Productive Jurassic reservoirs in the section of the De Soto Canyon salt basin are primarily Norphlet gas reservoirs (Fig. 12). Chemical analyses from Alabama state waters establish that C1 hydrocarbons compose 74 to 91 percent of the gas, and the dryness index averages only 92. Considering the elevated thermal maturity of the Norphlet-Smackover section (Fig. 10) this wetness indicates affinity with an oil-prone source rock. The principal impurities in the gas are N2, CO2, and H2S. Hydrogen sulfide content averages 2% and can be >10%; it is thought to be the product of thermochemical sulfate reduction associated with the Pine Hill Anhydrite, which is at the top of the Louann Salt (e.g., McBride et al., 1987; Kugler and Mink, 1999). Multiple lines of evidence, including pyrobitumen and a fossil oil-water contact, point toward emplacement of Norphlet hydrocarbons as oil that was cracked to natural gas (Kugler and Mink, >1999).
Petroleum exploration has met with limited success in reefal deposits along the Lower Cretaceous shelf margin in the James and Andrew Formations, and sulfidic gas in these formations is thought to indicate affinity with Smackover source rocks (Petty, 1999; Nagihara and Smith, 2005). Importantly, much of the hydrocarbon potential of the De Soto Canyon salt basin remains untested, and so a substantial portfolio of undiscovered reservoirs may exist along the Lower Cretaceous shelf margin, above salt pillows, and in the diapir province.
Evaporite, shale, and carbonate units are common sealing strata. The Louann Salt and the Pine Hill Anhydrite form a prominent bottom seal that extends throughout the salt basins. Where these units are absent, the Norphlet-Cotton Valley section laps onto igneous and metamorphic basement rocks, which are typically impermeable and thus also have sealing capacity. Source rocks commonly double as reservoir seals (Sutton et al., 2004), and offshore production from the Norphlet Formation indicates that lower and middle Smackover micrite can form reservoir seals. In the Mobile Area, pyritization along the Norphlet-Smackover contact during thermochemical sulfate reduction probably contributes to seal integrity.
The apparent lack of major Haynesville evaporites in the De Soto Canyon Salt Basin raises questions about the presence of sealing strata above the Smackover. Seals may be associated with the angular unconformity between the Smackover and Haynesville in the salt roller province, as well as a shale unit that forms the top of the Haynesville (Fig. 12). Shale units intercalated with with James and Andrew reefal reservoirs also appear to be reservoir seals (Petty, 1999). Upper Cretaceous shale and chalk form major reservoir seals in the Mississippi interior salt basin that traps hydrocarbon accumulations in Cretaceous sandstone (Pashin et al., 2000), but exploration efforts in Lower Tuscaloosa sandstone in the De Soto Canyon salt basin have yet to bear fruit (Petty, 1997). However, the Tuscaloosa may be an important CO2 storage objective, as is the case onshore (Koperna et al., 2009; Hovorka et al., 2013).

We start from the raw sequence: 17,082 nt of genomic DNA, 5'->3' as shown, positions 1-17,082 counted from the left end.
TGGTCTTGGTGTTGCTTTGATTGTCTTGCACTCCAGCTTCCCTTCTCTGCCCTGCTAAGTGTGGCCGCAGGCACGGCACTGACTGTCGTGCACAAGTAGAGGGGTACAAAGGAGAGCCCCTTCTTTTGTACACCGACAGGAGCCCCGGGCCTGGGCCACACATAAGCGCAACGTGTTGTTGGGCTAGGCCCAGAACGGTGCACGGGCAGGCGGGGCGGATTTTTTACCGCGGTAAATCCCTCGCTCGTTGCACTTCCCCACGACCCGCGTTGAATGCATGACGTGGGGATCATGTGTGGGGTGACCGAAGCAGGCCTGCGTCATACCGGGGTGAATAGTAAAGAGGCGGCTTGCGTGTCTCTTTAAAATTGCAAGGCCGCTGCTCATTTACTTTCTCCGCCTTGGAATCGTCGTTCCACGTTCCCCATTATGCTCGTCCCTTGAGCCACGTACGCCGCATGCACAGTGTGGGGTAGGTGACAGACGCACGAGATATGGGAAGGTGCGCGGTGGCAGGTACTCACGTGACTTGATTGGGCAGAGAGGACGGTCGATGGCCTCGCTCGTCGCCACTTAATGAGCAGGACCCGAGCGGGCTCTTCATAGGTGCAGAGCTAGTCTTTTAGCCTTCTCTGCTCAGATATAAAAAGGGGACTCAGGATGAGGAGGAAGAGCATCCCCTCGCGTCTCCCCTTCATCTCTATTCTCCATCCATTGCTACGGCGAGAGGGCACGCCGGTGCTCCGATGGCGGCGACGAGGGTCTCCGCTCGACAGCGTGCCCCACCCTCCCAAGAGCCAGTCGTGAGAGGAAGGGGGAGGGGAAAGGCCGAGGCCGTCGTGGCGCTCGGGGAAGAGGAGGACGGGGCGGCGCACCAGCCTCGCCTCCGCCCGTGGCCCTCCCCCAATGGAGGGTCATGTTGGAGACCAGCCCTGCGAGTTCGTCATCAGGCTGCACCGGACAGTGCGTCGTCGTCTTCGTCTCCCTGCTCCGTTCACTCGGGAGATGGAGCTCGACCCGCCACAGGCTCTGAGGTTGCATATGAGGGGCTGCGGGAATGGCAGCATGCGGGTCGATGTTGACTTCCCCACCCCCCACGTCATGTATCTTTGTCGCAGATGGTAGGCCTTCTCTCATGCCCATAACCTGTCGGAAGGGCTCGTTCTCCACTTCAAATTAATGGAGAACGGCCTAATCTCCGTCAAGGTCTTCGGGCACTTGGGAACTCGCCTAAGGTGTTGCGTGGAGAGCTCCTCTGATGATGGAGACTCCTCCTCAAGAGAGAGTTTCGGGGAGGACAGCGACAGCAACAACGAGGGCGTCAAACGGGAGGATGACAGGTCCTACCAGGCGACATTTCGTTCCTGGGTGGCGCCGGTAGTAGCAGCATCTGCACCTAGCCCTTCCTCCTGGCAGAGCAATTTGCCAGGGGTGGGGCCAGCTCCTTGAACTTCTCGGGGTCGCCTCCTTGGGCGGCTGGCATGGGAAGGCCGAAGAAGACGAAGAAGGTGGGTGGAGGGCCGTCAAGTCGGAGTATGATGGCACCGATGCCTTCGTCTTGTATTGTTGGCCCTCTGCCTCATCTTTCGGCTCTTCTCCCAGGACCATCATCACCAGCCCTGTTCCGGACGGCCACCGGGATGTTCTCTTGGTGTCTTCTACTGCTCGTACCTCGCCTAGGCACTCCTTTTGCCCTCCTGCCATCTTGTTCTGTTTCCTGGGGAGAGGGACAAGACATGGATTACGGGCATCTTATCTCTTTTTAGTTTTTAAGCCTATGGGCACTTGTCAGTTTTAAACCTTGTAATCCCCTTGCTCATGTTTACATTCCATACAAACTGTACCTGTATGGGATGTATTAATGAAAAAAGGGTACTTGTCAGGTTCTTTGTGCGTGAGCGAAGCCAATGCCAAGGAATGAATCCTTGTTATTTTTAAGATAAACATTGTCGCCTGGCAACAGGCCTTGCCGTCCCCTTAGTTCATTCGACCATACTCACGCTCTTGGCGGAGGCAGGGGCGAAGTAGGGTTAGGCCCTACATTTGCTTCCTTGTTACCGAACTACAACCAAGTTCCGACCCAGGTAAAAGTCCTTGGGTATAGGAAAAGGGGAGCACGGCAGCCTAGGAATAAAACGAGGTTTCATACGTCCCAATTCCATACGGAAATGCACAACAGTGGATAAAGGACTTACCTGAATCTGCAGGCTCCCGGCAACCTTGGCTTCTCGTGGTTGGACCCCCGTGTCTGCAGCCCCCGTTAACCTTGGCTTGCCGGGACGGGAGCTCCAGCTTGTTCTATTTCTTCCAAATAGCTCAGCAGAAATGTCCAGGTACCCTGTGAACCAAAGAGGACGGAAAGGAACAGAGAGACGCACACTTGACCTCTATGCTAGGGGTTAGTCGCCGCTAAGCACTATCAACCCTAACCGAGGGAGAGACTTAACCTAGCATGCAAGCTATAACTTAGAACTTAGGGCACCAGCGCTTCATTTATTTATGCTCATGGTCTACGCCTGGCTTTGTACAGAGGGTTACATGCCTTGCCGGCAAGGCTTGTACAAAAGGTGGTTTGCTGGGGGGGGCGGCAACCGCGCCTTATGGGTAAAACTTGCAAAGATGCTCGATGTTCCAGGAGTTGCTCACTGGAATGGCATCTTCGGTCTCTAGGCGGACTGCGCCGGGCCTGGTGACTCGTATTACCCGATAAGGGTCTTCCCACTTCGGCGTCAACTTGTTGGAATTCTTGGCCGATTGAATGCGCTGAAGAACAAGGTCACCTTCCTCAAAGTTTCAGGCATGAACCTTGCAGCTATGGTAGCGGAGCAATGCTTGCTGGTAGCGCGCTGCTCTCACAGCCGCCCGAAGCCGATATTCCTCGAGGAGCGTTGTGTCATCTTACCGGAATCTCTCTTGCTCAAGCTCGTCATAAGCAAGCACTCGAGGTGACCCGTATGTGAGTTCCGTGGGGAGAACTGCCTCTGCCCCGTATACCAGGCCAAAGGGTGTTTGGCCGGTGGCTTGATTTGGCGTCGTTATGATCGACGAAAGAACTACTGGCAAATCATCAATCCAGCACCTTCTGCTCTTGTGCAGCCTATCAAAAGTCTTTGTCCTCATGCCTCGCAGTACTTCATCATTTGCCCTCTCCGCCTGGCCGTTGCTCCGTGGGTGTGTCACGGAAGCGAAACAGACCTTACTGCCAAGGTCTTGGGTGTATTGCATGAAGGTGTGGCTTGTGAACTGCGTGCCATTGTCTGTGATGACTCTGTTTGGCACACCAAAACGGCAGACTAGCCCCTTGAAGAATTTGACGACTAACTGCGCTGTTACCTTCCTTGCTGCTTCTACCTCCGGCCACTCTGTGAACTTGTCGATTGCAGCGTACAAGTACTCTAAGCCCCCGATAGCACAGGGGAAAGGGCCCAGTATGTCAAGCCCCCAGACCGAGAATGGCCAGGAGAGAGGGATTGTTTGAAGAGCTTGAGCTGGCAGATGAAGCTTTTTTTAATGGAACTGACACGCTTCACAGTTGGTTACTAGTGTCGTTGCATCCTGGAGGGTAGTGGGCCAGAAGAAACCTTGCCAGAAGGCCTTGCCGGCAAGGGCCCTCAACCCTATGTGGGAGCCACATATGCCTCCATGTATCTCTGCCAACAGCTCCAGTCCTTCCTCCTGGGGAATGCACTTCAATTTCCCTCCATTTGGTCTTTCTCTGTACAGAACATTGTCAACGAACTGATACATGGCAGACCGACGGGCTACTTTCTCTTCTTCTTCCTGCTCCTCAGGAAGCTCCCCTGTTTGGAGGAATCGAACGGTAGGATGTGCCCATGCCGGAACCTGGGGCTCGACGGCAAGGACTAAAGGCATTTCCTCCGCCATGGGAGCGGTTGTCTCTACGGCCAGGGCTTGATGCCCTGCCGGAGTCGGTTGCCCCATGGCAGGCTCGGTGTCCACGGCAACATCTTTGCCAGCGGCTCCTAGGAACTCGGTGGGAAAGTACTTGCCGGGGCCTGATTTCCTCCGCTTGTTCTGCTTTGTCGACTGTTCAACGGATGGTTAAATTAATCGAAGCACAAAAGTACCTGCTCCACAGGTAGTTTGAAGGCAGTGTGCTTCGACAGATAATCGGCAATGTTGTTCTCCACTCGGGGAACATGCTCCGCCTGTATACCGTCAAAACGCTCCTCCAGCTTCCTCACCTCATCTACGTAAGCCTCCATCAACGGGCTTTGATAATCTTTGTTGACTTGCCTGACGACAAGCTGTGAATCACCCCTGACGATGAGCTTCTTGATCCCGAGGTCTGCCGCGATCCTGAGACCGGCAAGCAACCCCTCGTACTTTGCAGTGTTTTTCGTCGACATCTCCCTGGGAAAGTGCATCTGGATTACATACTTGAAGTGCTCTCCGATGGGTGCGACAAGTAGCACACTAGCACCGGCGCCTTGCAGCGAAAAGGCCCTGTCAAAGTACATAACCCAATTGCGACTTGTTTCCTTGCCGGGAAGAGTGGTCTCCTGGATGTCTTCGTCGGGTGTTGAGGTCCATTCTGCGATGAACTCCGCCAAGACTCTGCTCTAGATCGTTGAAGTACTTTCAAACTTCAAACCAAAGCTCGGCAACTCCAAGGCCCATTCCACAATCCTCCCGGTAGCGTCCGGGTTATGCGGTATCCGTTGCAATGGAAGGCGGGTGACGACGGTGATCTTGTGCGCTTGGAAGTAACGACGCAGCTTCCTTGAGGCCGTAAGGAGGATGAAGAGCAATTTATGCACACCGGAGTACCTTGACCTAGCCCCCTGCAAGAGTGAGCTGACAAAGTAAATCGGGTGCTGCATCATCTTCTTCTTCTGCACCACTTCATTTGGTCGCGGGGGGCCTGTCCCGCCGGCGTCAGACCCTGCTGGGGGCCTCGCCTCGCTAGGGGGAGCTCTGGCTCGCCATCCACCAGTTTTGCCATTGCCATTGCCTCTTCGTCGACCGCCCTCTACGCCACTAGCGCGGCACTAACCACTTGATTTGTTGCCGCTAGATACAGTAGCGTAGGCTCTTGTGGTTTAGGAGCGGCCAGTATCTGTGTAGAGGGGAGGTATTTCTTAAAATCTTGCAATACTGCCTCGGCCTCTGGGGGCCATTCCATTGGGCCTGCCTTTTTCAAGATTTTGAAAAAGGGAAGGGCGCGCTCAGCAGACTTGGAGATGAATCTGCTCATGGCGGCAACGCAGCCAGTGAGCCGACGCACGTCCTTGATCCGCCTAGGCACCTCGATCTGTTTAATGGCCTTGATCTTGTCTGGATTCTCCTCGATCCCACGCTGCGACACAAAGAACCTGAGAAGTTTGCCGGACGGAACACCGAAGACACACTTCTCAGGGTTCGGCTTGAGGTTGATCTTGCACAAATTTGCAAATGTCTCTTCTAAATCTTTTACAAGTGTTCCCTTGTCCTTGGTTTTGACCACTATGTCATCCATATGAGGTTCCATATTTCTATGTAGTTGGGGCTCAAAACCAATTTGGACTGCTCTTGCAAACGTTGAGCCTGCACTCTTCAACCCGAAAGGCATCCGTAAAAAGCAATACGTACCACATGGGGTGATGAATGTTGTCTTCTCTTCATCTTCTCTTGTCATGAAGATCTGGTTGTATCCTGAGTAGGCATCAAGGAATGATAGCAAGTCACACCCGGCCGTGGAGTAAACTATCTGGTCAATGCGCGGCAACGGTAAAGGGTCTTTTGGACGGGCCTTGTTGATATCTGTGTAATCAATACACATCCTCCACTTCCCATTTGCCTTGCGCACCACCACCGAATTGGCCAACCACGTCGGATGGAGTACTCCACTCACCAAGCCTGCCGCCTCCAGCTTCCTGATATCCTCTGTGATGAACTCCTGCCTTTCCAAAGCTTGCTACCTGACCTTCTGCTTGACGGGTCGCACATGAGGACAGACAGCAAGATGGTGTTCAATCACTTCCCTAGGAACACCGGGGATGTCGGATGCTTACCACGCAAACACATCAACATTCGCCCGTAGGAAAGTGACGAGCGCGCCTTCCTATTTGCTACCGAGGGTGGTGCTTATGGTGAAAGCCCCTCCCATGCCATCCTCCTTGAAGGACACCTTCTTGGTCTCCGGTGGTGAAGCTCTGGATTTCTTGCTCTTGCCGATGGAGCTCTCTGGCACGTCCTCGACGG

A range of stratigraphic, structural, and combination traps are known in the De Soto Canyon salt basin (Fig. 13), and numerous prospects remain to be tested. Norphlet reservoirs commonly form combination and stratigraphic traps. In the Mobile area, for example, elongate, biconvex eolian sandstone bodies arch over salt rollers, thereby trapping hydrocarbons where drape folds intersect the crests of the rollers (Story, 1998). Smackover potential is untested where unconformity traps may exist in the salt roller province, and migration of hydrocarbons up faults may have been an important process that facilitated reservoir charge (Fig. 12).
Reefal reservoirs in the James and Andrew formations can be classified as stratigraphic traps (Petty, 1999), and large parts of the reef tract remain untested. Additional combination traps may be associated with updip pinchout of Tuscaloosa Group sandstone on the flanks of Destin Dome (Petty, 1997). Seismic profiles and structure maps indicate that numerous structural trap types, including fault closures, rollover folds, pillow-cored anticlines, and diapir-related traps may be present. Three-way footwall closures are a dominant trap type in onshore Jurassic and Cretaceous reservoirs (Qi et al., 1998; Pashin et al, 2000), but similar structures have been disappointing in the Destin fault system, suggesting inadequate fault seals. Only one well has tested the small salt pillows southwest of Destin Dome, and that well was dry perhaps suggesting that crestal faulting may pose seal risk. Only the flanking beds of the isolated diapir in the Viosca Knoll area have been tested, and none of the structures in the main diapir province have been drilled. Hence, potential traps exist in flanking beds, turtle structures, and in the crests of the diapirs.
Comparison of the timing of modeled Smackover oil expulsion with the depositional and structural chronology indicated that the Mesozoic stratigraphic traps, including Norphlet sandstone lenses and prospective Smackover-Haynesville unconformity traps, were in place before the end of expulsion (Fig. 13). The salt rollers and related structures were largely in place prior to petroleum expulsion, as were the reactive and passive segments of the salt diapirs. The small salt pillows and ancestral Destin Dome also had formed prior to the end of modeled oil expulsion. Destin Dome and active-phase diapirs, by contrast, formed largely after major expulsion.